Huang HW, Chi H, Smith CL. Linking demography and consumption of Henosepilachna vigintioctopunctata (Coleoptera: Coccinellidae) fed on Solanum photeinocarpum (Solanales: Solanaceae): with a new method to project the uncertainty of population growth and consumption. J Econ Entomol.. 2018;111(1):1–9.
Hullé M, Chaubet B, Turpeau E, Simon J. Encyclop’Aphid: a website on aphids and their natural enemies. Entomologia Generalis. 2020;40:97–101. https://doi.org/10.1127/entomologia/2019/0867.
Jactel H, Verheggen F, Thiéry D, Escobar-Gutiérrez AJ, Gachet E, Desneux, N & Group, NW. Alternatives to neonicotinoids. Environ Int. 2019;129:423–9.
Jia ZQ, Zhan EL, Zhang SG, Wang Y, Song PP, Jones AK, Han ZJ, Zhao CQ. Broflanilide prolongs the development of fall armyworm Spodoptera frugiperda by regulating biosynthesis of juvenile hormone. Entomologia Generalis. 2022. https://doi.org/10.1127/entomologia/2022/1420.
Ju D, Liu Y-X, Liu X, Dewer Y, Mota-Sanchez D, Yang X-Q. Exposure to lambda-cyhalothrin and abamectin drives sublethal and transgenerational effects on the development and reproduction of Cydia pomonella. Ecotoxicol Environ Safety. 2023;252:114581.
Koo HN, Lee SW, Yun SH, Kim HK, Kim GH. Feeding response of the cotton aphid, Aphis gossypii, to sublethal rates of flonicamid and imidacloprid. Entomol Exp Appl. 2015;154:110–9.
Liu X, Fu Z, Zhu Y, Gao X, Liu T-X, Liang P. Sublethal and transgenerational effects of afidopyropen on biological traits of the green peach aphid Myzus persicae (Sluzer). Pestic Biochem Physiol. 2022;180:104981.
Lu Y, Wu K, Jiang Y, Guo Y, Desneux N. Widespread adoption of Bt cotton and insecticide decrease promotes biocontrol services. Nature. 2012;487:362.
Ma K-s, Tang Q-l, Liang P-z, Li J-h, Gao X-w. A sublethal concentration of afidopyropen suppresses the population growth of the cotton aphid, Aphis gossypii Glover (Hemiptera: Aphididae). J Integr Agric. 2022;21:2055–64.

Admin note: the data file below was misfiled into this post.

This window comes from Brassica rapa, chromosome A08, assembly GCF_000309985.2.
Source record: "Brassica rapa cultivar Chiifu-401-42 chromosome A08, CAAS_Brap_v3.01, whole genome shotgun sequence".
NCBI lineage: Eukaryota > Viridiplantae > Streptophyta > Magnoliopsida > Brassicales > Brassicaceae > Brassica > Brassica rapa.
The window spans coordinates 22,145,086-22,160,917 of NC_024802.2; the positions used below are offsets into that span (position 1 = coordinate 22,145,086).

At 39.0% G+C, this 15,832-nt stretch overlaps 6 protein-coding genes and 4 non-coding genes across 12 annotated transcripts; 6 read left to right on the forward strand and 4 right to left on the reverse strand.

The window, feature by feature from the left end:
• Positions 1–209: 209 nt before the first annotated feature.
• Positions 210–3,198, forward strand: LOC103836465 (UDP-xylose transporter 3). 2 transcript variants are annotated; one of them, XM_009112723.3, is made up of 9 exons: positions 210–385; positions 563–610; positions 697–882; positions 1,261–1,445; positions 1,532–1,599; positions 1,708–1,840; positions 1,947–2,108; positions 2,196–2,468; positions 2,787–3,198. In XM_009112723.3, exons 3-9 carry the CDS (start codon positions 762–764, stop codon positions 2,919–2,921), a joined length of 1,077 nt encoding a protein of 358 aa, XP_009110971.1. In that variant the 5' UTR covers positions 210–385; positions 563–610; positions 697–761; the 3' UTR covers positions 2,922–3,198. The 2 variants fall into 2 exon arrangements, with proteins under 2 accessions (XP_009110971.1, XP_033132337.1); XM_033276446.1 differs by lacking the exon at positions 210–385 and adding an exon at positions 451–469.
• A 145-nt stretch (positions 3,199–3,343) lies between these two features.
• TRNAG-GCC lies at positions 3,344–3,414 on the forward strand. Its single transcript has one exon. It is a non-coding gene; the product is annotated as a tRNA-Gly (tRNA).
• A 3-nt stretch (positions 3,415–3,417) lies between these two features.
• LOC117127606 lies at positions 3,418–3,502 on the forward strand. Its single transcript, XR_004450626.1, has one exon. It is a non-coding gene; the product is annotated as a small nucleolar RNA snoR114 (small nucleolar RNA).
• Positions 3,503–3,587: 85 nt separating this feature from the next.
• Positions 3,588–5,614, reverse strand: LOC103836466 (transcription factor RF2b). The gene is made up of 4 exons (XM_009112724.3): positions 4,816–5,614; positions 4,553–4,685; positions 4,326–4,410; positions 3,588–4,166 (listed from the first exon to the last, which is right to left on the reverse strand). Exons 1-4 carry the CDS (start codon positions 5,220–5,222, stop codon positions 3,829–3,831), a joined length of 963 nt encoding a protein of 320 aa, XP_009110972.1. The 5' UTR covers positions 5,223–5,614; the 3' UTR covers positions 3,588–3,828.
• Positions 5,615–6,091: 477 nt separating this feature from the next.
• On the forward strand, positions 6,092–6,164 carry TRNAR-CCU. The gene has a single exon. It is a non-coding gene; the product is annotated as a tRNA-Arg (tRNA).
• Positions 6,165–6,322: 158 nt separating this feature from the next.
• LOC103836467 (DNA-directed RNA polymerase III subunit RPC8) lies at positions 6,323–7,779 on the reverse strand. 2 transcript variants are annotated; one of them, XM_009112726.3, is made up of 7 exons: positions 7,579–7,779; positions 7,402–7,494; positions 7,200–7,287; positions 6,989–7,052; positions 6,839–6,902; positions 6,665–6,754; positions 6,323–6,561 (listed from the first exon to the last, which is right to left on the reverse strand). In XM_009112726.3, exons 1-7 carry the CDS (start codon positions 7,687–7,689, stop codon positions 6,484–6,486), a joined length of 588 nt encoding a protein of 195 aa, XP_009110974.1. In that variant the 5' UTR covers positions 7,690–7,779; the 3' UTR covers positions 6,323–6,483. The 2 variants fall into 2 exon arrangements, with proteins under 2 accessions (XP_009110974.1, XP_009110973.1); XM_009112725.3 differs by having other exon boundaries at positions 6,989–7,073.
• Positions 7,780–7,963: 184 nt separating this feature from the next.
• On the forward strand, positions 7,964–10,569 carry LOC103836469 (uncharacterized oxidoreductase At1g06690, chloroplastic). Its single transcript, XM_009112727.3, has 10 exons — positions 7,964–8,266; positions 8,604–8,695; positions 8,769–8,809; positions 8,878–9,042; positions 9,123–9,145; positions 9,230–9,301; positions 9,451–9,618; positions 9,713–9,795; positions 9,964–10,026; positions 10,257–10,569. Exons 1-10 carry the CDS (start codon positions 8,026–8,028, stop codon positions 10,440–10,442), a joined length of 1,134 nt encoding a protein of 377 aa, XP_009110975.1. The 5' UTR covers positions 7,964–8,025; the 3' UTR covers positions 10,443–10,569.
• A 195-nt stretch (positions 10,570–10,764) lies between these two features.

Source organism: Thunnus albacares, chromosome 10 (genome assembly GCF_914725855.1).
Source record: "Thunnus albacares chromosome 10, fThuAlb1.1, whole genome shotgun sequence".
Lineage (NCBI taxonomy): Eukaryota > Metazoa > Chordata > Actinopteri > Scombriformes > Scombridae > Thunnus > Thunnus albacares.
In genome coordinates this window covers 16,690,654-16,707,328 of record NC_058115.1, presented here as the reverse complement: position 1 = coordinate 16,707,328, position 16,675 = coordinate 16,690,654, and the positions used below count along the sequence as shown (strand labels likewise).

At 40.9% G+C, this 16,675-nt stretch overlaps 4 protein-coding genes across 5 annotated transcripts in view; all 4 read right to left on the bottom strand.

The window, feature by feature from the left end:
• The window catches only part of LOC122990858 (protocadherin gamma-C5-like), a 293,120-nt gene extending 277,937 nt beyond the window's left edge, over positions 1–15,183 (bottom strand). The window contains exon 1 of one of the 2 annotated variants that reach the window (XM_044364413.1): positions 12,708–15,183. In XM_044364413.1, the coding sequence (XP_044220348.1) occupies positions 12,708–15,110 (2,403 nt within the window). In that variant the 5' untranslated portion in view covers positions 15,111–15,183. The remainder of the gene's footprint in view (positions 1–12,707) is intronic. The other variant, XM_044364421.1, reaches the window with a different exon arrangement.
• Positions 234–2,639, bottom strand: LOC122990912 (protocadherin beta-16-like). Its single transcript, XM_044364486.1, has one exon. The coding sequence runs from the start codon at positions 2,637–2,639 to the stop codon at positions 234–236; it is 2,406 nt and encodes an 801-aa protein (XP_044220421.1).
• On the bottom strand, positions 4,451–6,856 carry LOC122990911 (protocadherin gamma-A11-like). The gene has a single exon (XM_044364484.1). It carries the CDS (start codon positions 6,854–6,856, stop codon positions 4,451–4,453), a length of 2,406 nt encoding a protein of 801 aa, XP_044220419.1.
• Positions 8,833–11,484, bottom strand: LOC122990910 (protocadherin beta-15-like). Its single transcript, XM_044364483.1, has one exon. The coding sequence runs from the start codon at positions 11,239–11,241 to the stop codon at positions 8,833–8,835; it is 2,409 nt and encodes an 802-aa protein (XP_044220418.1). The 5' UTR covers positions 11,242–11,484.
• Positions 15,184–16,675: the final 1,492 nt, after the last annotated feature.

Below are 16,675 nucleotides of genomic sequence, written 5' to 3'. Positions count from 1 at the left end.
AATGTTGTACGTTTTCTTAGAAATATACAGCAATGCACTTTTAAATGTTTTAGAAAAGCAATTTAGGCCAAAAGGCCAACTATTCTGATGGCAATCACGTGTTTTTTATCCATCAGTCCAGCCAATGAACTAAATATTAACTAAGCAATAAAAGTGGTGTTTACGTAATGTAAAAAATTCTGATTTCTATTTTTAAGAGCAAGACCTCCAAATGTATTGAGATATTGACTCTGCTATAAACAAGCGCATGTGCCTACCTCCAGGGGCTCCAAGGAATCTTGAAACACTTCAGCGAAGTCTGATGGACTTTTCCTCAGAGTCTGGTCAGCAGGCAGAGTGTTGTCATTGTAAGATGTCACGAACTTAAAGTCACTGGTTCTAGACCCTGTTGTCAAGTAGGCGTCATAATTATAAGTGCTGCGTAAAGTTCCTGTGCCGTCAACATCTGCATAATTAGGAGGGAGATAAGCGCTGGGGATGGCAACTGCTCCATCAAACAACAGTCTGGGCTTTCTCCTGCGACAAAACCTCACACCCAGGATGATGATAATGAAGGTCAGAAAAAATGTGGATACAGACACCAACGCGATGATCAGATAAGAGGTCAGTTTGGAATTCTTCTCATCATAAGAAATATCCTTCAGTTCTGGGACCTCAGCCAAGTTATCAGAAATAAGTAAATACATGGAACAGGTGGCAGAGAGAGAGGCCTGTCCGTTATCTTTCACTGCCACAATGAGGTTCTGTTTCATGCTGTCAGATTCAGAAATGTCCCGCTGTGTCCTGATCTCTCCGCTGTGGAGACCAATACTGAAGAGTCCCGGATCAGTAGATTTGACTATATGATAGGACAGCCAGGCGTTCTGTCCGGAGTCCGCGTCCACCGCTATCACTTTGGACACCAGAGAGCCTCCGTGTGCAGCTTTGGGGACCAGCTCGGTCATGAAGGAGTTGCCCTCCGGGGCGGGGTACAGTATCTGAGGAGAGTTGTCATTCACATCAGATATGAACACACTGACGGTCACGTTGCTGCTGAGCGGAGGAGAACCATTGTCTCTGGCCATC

Monticelli LS, Desneux N, Biondi A, Mohl E, Heimpel GE. Post-introduction changes of host specificity traits in the aphid parasitoid Lysiphlebus testaceipes. Entomologia Generalis. 2022;42:559–69.
Pires Paula D, Lozano RE, Menger JP, Andow DA, Koch RL. Identification of point mutations related to pyrethroid resistance in voltage-gated sodium channel genes in Aphis glycines. Entomologia Generalis. 2021;41:243–55.
Ragsdale DW, Landis DA, Brodeur J, Heimpel GE, Desneux N. Ecology and management of the soybean aphid in North America. Annu Rev Entomol. 2011;56:375–99.
Rix RR, Ayyanath MM, Cutler GC. Sublethal concentrations of imidacloprid increase reproduction, alter expression of detoxification genes, and prime Myzus persicae for subsequent stress. J Pest Sci. 2016;89:581–9.
Rix RR, Cutler GC. Review of molecular and biochemical responses during stress induced stimulation and hormesis in insects. Sci Total Environ. 2022;827:154085.
Shi D, Luo C, Lv H, Zhang L, Desneux N, You H, Li J, Ullah F, Ma K. Impact of sublethal and low lethal concentrations of flonicamid on key biological traits and population growth associated genes in melon aphid. Crop Prot. 2022;152: 105863.
Sial MU, Zhao Z, Zhang L, Zhang Y, Mao L, Jiang H. Evaluation of Insecticides induced hormesis on the demographic parameters of Myzus persicae and expression changes of metabolic resistance detoxification genes. Sci Rep. 2018;8:16601.
Tang Q, Ma K, Chi H, Hou Y, Gao X. Transgenerational hormetic effects of sublethal dose of flupyradifurone on the green peach aphid, Myzus persicae (Sulzer)(Hemiptera: Aphididae). PLoS ONE. 2019;14:e0208058.
Tomizawa M, Casida JE. Neonicotinoid insecticide toxicology: mechanisms of selective action. - Annu. Rev Pharmacol Toxicol. 2005;45:247–68.
Ullah F, Gul H, Desneux N, Gao X, Song D. Imidacloprid-induced hormesis effects on demographic traits of the melon aphid. Entomologia Generalis. 2019a;39:325–37. https://doi.org/10.1127/entomologia/2019/0892.
Ullah F, Gul H, Desneux N, Qu Y, Xiao X, Khattak AM, Gao X, Song D. Acetamiprid-induced hormetic effects and vitellogenin gene (Vg) expression in the melon aphid. Entomologia Generalis. 2019b;39:259–70. https://doi.org/10.1127/entomologia/2019/0887.
Ullah F, Gul H, Desneux N, Tariq K, Ali A, Gao X, Song D. Clothianidin-induced sublethal effects and expression changes of vitellogenin and ecdysone receptors genes in the melon aphid. Entomologia Generalis. 2019c;39:137–49. https://doi.org/10.1127/entomologia/2019/0865.
Ullah F, Gul H, Tariq K, Desneux N, Gao X, Song D. Thiamethoxam induces transgenerational hormesis effects and alteration of genes expression in Aphis gossypii. Pestic Biochem Physiol. 2020;165:104557. https://doi.org/10.1016/j.pestbp.2020.104557.
Vakhide N, Safavi SA. Lethal and sublethal effects of direct exposure to acetamiprid on reproduction and survival of the greenbug, Schizaphis graminum (Hemiptera: Aphididae). Arch Phytopathol Plant Prot. 2014;47:339–48.